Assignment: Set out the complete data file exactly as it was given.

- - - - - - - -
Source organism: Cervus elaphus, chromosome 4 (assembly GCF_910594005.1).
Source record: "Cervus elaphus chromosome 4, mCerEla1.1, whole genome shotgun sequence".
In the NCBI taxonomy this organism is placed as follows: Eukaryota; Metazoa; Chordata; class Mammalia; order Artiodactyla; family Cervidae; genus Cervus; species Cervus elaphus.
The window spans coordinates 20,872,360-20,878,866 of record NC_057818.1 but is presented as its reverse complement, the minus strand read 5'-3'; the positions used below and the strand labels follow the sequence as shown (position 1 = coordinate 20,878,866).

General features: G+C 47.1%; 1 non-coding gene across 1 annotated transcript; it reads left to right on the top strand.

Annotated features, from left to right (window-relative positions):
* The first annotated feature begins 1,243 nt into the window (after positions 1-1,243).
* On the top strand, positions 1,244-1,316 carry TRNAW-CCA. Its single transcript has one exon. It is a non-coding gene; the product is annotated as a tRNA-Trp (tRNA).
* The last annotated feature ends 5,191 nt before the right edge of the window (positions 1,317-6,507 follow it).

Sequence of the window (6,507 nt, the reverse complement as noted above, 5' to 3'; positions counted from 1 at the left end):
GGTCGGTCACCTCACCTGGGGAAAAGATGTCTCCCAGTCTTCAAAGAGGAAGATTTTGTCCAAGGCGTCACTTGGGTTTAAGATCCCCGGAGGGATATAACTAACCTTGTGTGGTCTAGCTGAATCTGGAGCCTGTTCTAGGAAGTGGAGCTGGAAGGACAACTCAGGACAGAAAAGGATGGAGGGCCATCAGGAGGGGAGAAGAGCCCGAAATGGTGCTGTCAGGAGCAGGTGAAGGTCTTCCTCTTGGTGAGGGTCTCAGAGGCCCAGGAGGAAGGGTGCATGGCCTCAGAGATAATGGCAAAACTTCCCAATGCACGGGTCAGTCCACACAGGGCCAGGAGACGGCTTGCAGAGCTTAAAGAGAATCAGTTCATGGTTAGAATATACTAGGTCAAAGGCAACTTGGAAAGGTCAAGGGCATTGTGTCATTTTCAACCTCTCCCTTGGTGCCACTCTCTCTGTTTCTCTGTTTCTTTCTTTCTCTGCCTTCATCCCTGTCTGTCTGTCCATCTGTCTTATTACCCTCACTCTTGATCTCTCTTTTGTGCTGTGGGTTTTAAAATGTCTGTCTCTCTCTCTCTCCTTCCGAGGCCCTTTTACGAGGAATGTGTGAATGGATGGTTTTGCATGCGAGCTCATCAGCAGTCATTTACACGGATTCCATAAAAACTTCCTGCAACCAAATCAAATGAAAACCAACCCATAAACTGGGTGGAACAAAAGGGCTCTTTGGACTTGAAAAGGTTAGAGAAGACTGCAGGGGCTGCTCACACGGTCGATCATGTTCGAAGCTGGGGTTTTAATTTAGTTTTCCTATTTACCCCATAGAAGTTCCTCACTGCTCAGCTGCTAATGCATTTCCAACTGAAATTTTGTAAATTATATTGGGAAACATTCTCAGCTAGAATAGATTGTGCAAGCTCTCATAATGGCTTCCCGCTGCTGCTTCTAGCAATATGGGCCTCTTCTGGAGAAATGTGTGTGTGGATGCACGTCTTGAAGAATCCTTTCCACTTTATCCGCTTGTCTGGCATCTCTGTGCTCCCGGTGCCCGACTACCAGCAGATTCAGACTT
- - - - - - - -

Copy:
Source organism: Cervus elaphus, chromosome 4 (assembly GCF_910594005.1).
Source record: "Cervus elaphus chromosome 4, mCerEla1.1, whole genome shotgun sequence".
In the NCBI taxonomy this organism is placed as follows: Eukaryota; Metazoa; Chordata; class Mammalia; order Artiodactyla; family Cervidae; genus Cervus; species Cervus elaphus.
The window spans coordinates 20,872,360-20,878,866 of record NC_057818.1 but is presented as its reverse complement, the minus strand read 5'-3'; the positions used below and the strand labels follow the sequence as shown (position 1 = coordinate 20,878,866).

General features: G+C 47.1%; 1 non-coding gene across 1 annotated transcript; it reads left to right on the top strand.

Annotated features, from left to right (window-relative positions):
* The first annotated feature begins 1,243 nt into the window (after positions 1-1,243).
* On the top strand, positions 1,244-1,316 carry TRNAW-CCA. Its single transcript has one exon. It is a non-coding gene; the product is annotated as a tRNA-Trp (tRNA).
* The last annotated feature ends 5,191 nt before the right edge of the window (positions 1,317-6,507 follow it).

Sequence of the window (6,507 nt, the reverse complement as noted above, 5' to 3'; positions counted from 1 at the left end):
GGTCGGTCACCTCACCTGGGGAAAAGATGTCTCCCAGTCTTCAAAGAGGAAGATTTTGTCCAAGGCGTCACTTGGGTTTAAGATCCCCGGAGGGATATAACTAACCTTGTGTGGTCTAGCTGAATCTGGAGCCTGTTCTAGGAAGTGGAGCTGGAAGGACAACTCAGGACAGAAAAGGATGGAGGGCCATCAGGAGGGGAGAAGAGCCCGAAATGGTGCTGTCAGGAGCAGGTGAAGGTCTTCCTCTTGGTGAGGGTCTCAGAGGCCCAGGAGGAAGGGTGCATGGCCTCAGAGATAATGGCAAAACTTCCCAATGCACGGGTCAGTCCACACAGGGCCAGGAGACGGCTTGCAGAGCTTAAAGAGAATCAGTTCATGGTTAGAATATACTAGGTCAAAGGCAACTTGGAAAGGTCAAGGGCATTGTGTCATTTTCAACCTCTCCCTTGGTGCCACTCTCTCTGTTTCTCTGTTTCTTTCTTTCTCTGCCTTCATCCCTGTCTGTCTGTCCATCTGTCTTATTACCCTCACTCTTGATCTCTCTTTTGTGCTGTGGGTTTTAAAATGTCTGTCTCTCTCTCTCTCCTTCCGAGGCCCTTTTACGAGGAATGTGTGAATGGATGGTTTTGCATGCGAGCTCATCAGCAGTCATTTACACGGATTCCATAAAAACTTCCTGCAACCAAATCAAATGAAAACCAACCCATAAACTGGGTGGAACAAAAGGGCTCTTTGGACTTGAAAAGGTTAGAGAAGACTGCAGGGGCTGCTCACACGGTCGATCATGTTCGAAGCTGGGGTTTTAATTTAGTTTTCCTATTTACCCCATAGAAGTTCCTCACTGCTCAGCTGCTAATGCATTTCCAACTGAAATTTTGTAAATTATATTGGGAAACATTCTCAGCTAGAATAGATTGTGCAAGCTCTCATAATGGCTTCCCGCTGCTGCTTCTAGCAATATGGGCCTCTTCTGGAGAAATGTGTGTGTGGATGCACGTCTTGAAGAATCCTTTCCACTTTATCCGCTTGTCTGGCATCTCTGTGCTCCCGGTGCCCGACTACCAGCAGATTCAGACTT